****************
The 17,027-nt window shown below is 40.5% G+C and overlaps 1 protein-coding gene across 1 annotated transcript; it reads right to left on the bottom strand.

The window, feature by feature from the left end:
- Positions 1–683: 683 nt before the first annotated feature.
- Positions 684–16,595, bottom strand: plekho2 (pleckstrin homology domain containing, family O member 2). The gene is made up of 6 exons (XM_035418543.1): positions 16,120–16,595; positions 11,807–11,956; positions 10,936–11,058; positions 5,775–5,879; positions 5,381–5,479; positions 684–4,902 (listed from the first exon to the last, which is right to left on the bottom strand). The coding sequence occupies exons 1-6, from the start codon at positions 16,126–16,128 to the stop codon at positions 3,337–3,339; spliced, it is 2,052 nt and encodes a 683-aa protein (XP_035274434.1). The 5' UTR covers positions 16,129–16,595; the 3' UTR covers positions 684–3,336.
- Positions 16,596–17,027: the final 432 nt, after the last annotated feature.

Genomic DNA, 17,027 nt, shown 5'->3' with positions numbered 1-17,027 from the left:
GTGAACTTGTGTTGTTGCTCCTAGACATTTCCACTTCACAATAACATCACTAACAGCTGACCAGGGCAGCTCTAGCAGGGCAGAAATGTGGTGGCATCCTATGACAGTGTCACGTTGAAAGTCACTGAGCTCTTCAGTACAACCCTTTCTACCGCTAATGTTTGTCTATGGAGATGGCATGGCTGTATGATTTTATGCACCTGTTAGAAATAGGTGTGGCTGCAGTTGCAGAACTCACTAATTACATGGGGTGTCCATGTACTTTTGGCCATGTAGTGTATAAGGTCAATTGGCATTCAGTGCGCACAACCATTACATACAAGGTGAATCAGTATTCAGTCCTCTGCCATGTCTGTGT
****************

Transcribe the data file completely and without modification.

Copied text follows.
The 17,027-nt window shown below is 40.5% G+C and overlaps 1 protein-coding gene across 1 annotated transcript; it reads right to left on the bottom strand.

The window, feature by feature from the left end:
- Positions 1–683: 683 nt before the first annotated feature.
- Positions 684–16,595, bottom strand: plekho2 (pleckstrin homology domain containing, family O member 2). The gene is made up of 6 exons (XM_035418543.1): positions 16,120–16,595; positions 11,807–11,956; positions 10,936–11,058; positions 5,775–5,879; positions 5,381–5,479; positions 684–4,902 (listed from the first exon to the last, which is right to left on the bottom strand). The coding sequence occupies exons 1-6, from the start codon at positions 16,126–16,128 to the stop codon at positions 3,337–3,339; spliced, it is 2,052 nt and encodes a 683-aa protein (XP_035274434.1). The 5' UTR covers positions 16,129–16,595; the 3' UTR covers positions 684–3,336.
- Positions 16,596–17,027: the final 432 nt, after the last annotated feature.

Genomic DNA, 17,027 nt, shown 5'->3' with positions numbered 1-17,027 from the left:
GTGAACTTGTGTTGTTGCTCCTAGACATTTCCACTTCACAATAACATCACTAACAGCTGACCAGGGCAGCTCTAGCAGGGCAGAAATGTGGTGGCATCCTATGACAGTGTCACGTTGAAAGTCACTGAGCTCTTCAGTACAACCCTTTCTACCGCTAATGTTTGTCTATGGAGATGGCATGGCTGTATGATTTTATGCACCTGTTAGAAATAGGTGTGGCTGCAGTTGCAGAACTCACTAATTACATGGGGTGTCCATGTACTTTTGGCCATGTAGTGTATAAGGTCAATTGGCATTCAGTGCGCACAACCATTACATACAAGGTGAATCAGTATTCAGTCCTCTGCCATGTCTGTGT